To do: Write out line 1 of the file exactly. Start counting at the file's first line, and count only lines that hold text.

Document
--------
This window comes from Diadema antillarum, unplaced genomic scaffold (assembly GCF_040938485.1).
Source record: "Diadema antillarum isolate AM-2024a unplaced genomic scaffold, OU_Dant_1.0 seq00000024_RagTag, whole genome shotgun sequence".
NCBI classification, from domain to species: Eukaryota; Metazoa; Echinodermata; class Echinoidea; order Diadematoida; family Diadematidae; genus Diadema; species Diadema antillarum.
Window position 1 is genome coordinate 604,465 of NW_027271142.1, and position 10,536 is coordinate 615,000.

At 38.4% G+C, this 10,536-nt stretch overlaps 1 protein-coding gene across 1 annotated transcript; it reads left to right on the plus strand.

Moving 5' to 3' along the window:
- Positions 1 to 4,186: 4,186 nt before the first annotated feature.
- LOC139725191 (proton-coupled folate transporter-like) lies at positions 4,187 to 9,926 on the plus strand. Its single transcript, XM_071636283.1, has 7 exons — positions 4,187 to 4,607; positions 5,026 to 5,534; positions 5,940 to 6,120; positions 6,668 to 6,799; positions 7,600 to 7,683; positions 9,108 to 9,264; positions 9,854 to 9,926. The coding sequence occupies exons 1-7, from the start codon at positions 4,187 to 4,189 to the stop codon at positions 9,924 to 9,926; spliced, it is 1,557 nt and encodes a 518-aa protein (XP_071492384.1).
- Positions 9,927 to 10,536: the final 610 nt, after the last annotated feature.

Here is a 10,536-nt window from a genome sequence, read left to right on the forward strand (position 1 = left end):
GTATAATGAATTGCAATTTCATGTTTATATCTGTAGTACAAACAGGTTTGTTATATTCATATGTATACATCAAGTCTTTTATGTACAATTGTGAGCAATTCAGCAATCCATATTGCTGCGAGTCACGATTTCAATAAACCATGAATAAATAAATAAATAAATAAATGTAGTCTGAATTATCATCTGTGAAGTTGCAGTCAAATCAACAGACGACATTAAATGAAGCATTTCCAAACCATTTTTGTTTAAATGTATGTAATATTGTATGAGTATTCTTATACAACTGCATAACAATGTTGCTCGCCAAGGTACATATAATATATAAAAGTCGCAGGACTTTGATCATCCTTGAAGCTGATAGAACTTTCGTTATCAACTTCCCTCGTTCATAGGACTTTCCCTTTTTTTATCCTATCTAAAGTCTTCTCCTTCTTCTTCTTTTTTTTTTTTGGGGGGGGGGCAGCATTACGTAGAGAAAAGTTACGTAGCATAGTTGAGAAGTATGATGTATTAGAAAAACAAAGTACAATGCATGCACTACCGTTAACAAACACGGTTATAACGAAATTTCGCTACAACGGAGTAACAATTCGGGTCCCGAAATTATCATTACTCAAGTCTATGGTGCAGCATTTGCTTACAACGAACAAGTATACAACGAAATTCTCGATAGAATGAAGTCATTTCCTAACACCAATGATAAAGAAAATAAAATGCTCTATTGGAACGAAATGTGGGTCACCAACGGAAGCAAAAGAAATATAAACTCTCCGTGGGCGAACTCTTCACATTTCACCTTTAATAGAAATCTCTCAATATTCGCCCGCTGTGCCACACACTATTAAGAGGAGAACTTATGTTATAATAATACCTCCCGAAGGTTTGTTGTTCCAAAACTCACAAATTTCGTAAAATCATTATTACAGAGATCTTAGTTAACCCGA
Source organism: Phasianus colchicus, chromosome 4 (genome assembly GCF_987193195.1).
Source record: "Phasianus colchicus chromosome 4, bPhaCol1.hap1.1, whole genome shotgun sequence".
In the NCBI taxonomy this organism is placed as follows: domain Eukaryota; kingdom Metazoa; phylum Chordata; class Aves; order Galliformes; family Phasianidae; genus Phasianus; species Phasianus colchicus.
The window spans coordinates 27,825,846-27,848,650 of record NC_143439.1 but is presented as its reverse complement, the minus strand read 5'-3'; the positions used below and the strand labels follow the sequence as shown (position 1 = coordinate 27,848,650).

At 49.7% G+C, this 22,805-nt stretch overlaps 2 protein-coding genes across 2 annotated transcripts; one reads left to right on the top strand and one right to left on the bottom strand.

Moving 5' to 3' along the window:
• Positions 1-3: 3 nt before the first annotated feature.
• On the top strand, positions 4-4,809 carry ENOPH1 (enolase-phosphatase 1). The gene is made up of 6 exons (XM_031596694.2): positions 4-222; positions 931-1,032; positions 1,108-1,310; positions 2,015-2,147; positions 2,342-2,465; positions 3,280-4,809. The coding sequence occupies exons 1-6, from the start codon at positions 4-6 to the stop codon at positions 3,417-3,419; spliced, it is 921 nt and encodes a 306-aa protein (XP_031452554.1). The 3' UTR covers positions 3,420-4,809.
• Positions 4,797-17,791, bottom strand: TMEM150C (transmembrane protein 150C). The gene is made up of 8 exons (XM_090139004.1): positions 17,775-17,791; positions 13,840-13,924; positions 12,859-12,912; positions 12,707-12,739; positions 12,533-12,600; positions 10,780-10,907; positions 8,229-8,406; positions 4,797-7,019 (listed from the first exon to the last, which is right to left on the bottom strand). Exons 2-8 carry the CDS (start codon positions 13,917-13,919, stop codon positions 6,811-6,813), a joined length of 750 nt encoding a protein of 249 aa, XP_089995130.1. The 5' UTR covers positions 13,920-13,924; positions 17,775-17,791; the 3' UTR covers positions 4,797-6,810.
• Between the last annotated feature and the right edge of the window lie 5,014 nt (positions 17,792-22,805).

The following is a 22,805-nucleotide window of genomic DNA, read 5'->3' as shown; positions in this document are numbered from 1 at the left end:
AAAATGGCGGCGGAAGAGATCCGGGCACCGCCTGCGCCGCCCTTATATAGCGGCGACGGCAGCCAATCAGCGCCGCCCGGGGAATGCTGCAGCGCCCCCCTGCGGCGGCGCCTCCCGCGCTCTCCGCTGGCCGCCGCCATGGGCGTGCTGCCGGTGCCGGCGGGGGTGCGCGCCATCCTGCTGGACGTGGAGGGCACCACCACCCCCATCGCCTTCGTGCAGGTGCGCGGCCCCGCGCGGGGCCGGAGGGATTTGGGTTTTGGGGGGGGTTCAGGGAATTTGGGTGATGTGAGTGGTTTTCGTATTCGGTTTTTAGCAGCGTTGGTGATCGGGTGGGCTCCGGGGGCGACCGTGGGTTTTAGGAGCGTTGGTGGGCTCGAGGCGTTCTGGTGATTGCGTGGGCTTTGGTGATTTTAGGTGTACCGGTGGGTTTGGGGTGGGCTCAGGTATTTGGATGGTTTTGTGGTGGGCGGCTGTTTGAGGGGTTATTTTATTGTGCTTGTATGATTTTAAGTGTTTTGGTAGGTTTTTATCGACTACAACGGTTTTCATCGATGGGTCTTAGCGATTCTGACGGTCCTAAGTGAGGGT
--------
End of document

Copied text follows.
This window comes from Diadema antillarum, unplaced genomic scaffold (assembly GCF_040938485.1).